For many families, immigration is one of the most important legal rights they will ever exercise. Lawful immigration allows family members to stay together in the country without fear of being removed. It also allows individual members the right to lawfully work in the United States in order to provide for their families. All in all, your family’s future is much more secure if you secure the legal right to live and work in the United States for all family members. Learn more about how you can sponsor a family member for a visa or green card.
Close family members can sponsor certain relatives for a visa. Immediate family visas are available to spouses, parents, and unmarried children of the sponsor. Family preference visas are available to a wider range of family members, including siblings and adult married children of the sponsor. A United States citizen can also sponsor a fiance on a K-1 fiance visa and the fiance’s children on a K-2 visa. The couple must marry within ninety days of the fiance’s entry into the United States. At that point, he or she may apply for a visa or permanent residency (a green card) as the spouse of an American citizen.
It is important to note that the sponsoring family member must be qualified to act as a sponsor. It is also important to note that family preference visas are subject to annual quotas, so not all family members can actually secure a visa in a given year, even if they are otherwise eligible. This is why it is important to consult with an immigration attorney to be sure you apply for the correct type of visa.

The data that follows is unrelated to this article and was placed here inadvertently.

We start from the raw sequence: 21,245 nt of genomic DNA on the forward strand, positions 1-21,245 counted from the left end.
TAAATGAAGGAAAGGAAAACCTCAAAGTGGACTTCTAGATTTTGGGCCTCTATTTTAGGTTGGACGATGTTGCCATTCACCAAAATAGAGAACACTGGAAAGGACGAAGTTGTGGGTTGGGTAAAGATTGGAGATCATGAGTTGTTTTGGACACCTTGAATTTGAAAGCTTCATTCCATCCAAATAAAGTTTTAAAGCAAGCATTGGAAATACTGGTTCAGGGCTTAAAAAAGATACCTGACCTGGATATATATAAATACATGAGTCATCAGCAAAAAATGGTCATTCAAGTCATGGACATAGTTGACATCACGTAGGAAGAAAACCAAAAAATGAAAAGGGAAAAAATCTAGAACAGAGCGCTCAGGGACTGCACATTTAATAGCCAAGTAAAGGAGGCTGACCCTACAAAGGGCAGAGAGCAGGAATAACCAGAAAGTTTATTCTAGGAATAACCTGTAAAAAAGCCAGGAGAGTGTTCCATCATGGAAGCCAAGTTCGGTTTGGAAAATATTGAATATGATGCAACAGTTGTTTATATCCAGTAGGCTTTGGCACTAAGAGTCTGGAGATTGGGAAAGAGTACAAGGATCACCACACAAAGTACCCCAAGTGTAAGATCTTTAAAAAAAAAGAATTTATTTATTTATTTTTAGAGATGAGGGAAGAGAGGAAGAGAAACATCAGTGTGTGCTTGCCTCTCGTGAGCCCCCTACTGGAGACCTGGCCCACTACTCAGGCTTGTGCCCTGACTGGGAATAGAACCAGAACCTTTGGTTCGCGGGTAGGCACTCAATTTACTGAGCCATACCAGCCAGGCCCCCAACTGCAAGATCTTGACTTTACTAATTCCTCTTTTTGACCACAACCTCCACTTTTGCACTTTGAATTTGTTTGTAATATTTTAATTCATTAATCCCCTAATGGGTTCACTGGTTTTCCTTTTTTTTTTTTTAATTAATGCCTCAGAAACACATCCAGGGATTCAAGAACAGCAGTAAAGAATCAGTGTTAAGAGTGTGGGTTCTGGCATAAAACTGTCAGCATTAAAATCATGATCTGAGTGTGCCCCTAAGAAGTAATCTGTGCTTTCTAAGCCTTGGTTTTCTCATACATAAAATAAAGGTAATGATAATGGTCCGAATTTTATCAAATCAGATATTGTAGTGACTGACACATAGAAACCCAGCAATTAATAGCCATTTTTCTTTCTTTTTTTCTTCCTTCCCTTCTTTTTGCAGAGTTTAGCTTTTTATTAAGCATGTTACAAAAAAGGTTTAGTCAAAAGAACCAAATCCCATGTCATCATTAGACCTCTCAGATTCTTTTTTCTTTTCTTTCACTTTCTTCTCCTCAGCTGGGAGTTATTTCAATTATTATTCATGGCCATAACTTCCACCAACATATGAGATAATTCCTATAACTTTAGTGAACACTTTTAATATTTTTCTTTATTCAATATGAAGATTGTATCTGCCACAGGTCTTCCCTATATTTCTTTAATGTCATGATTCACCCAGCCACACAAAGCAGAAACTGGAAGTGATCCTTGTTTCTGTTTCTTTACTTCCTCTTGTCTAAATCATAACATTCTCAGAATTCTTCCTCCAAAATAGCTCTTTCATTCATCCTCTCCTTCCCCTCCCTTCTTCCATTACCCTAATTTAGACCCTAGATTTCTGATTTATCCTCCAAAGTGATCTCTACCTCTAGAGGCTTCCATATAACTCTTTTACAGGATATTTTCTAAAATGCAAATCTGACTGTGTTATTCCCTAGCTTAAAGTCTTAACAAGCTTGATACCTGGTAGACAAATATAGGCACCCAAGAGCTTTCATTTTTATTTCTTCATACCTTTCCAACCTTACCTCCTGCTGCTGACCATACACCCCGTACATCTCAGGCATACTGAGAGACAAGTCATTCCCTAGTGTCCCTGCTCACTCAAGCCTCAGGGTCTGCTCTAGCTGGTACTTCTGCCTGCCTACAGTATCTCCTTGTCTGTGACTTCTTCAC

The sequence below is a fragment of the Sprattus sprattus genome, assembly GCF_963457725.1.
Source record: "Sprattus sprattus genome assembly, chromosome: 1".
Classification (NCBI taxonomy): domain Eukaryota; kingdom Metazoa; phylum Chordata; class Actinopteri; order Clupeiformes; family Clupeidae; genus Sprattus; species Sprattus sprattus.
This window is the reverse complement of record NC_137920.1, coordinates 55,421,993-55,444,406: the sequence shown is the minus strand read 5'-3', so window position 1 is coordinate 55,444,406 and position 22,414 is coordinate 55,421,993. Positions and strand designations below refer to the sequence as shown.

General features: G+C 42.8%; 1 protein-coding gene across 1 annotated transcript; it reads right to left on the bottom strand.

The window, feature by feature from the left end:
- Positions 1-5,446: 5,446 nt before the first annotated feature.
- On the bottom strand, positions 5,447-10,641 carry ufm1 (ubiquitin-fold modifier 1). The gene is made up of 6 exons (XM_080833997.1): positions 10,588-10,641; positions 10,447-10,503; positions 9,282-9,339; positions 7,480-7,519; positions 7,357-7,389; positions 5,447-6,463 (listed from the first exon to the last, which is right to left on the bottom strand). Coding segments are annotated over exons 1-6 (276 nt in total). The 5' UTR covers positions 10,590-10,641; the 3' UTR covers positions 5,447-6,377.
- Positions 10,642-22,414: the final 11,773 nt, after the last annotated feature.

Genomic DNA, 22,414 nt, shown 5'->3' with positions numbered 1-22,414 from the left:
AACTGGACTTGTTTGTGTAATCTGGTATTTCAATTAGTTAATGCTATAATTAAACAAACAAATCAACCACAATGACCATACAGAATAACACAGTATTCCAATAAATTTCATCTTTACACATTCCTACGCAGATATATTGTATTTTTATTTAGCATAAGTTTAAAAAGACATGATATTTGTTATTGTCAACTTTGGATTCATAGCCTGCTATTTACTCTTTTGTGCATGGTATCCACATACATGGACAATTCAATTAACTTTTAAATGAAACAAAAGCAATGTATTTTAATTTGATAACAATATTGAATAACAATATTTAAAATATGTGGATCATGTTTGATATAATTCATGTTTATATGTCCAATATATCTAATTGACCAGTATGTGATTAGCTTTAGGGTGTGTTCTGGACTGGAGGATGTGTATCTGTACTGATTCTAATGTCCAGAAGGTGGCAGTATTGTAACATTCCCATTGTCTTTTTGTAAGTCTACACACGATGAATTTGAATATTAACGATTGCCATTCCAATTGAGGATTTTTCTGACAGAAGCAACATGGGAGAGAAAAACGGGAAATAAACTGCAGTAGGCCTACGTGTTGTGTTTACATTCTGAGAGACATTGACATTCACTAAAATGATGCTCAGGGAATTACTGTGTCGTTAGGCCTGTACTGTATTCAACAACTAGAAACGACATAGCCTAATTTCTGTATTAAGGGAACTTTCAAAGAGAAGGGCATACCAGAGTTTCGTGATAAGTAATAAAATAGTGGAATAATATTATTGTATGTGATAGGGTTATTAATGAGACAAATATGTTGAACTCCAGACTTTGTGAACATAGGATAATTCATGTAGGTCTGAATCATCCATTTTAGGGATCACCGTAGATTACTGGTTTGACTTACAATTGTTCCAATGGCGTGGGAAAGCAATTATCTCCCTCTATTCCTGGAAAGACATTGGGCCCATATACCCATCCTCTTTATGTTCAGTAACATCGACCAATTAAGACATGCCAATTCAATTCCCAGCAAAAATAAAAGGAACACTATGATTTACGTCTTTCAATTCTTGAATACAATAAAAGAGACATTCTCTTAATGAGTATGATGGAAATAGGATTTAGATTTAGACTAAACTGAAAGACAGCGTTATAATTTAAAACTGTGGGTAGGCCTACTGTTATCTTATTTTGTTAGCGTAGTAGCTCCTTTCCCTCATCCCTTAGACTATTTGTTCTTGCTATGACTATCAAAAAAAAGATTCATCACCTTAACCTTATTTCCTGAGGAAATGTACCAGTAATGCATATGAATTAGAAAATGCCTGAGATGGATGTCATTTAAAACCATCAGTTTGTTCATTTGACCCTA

A visa can secure your entry into the United States, but it is not a permanent solution. Many visas have short expiration dates. Some of them do not even allow the bearer to work in the U.S. This is why many family members wish to secure lawful permanent residence (also known as a “green card”) as soon as possible. If you are a U.S. citizen over the age of 18, you may sponsor a spouse or your minor, unmarried children for a green card. If you are a U.S. citizen over the age of 21, you may also sponsor parents and siblings for their green cards. If you yourself are a permanent resident, you may only sponsor a spouse or unmarried child for a green card. Notice that grandparents, cousins, aunts, uncles, and in-laws are not on this list. Only immediate family members can act as a green card sponsor.
At Minsky, McCormick & Hallagan, our experienced Lombard family immigration lawyers can help keep your family together with visas, green cards, or citizenship applications. Contact us to schedule a consultation with an experienced immigration attorney as soon as possible. The sooner you have an attorney fighting on your side, the more secure your family’s future will be.